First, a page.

Round the sides of the compounds there is all the “living now” stuff - the dormitories, the salas (pavilions with no walls to allow the breeze to blow through, good for a chat with an older wiser monk), and in the wealthier wats, there will be a library to boot. Great for those newly ordained wat swots.
Here we are in Wat Pho, with one of its two basketball courts. As they say strong body, strong mind. The novice monks playing on a Saturday evening are pretty good at scoring the odd three-pointer. Be the ball guys, be the ball.
Double the amount of respect then. Spiritual sites, and also someone's home.
Buddhist monks walking about in the temple areas are hard to miss.
And, if i understood this right, you can choose to be a monk for any length of time during your lifetime. From devoting your entire life to being a monk for just one day...
On some buses and river taxis, there are special seats allocated to monks. They are usually located close to the entry/exit points. They are reserved for monks and you should never sit in them-even if you are quite tired.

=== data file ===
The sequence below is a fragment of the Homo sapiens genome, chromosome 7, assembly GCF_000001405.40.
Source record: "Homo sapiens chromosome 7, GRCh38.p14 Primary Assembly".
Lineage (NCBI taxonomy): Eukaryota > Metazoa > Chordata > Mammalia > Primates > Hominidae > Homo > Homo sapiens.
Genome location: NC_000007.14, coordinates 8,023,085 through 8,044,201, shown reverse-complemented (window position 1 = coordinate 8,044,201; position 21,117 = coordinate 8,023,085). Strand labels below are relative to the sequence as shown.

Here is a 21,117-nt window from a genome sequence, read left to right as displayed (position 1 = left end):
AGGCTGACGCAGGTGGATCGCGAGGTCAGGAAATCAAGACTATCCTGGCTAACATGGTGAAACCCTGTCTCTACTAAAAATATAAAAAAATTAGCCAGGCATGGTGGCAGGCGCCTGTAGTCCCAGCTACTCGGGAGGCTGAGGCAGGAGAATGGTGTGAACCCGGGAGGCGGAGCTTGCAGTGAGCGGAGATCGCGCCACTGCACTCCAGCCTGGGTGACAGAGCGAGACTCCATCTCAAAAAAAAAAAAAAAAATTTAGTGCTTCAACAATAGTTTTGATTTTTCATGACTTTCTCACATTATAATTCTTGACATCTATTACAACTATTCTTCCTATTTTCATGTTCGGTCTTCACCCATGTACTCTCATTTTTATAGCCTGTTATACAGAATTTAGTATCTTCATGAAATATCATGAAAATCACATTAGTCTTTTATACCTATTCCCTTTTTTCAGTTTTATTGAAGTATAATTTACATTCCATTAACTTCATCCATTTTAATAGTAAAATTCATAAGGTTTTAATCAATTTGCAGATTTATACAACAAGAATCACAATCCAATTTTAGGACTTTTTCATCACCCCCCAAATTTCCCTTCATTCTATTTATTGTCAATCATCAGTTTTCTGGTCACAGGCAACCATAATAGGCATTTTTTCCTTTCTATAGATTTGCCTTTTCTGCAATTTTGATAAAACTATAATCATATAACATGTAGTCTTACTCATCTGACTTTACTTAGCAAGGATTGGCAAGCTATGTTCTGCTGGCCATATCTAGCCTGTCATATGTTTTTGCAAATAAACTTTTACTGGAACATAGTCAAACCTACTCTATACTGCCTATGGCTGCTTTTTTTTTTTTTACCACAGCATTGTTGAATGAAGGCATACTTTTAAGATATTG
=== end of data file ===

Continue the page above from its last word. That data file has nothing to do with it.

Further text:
They say that Buddhist Monks dont talk to the opposite sex...
And if somebody from the opposite sex wants to give the monks something... the women have to hand it to a man for him to hand it to the monk...
About 95% of Thais are buddhist. However, Thais tend to respect all religions. You will see many buddhists go to a Hindu temple, a Chinese one, or even a church.
In the pic, it's the main Hindu temple in Silom area. We call it "Wat Khaek". There are always people going there to pay a respect and pray.
For Thais, sometimes it's not just about the religion you're labeled to have since you were not yet born. It's about superstitious beliefs. It's about respect.
PS It's somehow popular for some Westerners who decorate their yard, bathroom, or whatsoever, with a buddha image. That behavior is considered disrespect to our religion and ALL buddhists. So if you happen to know someone who have such a decors style, maybe you can help them out.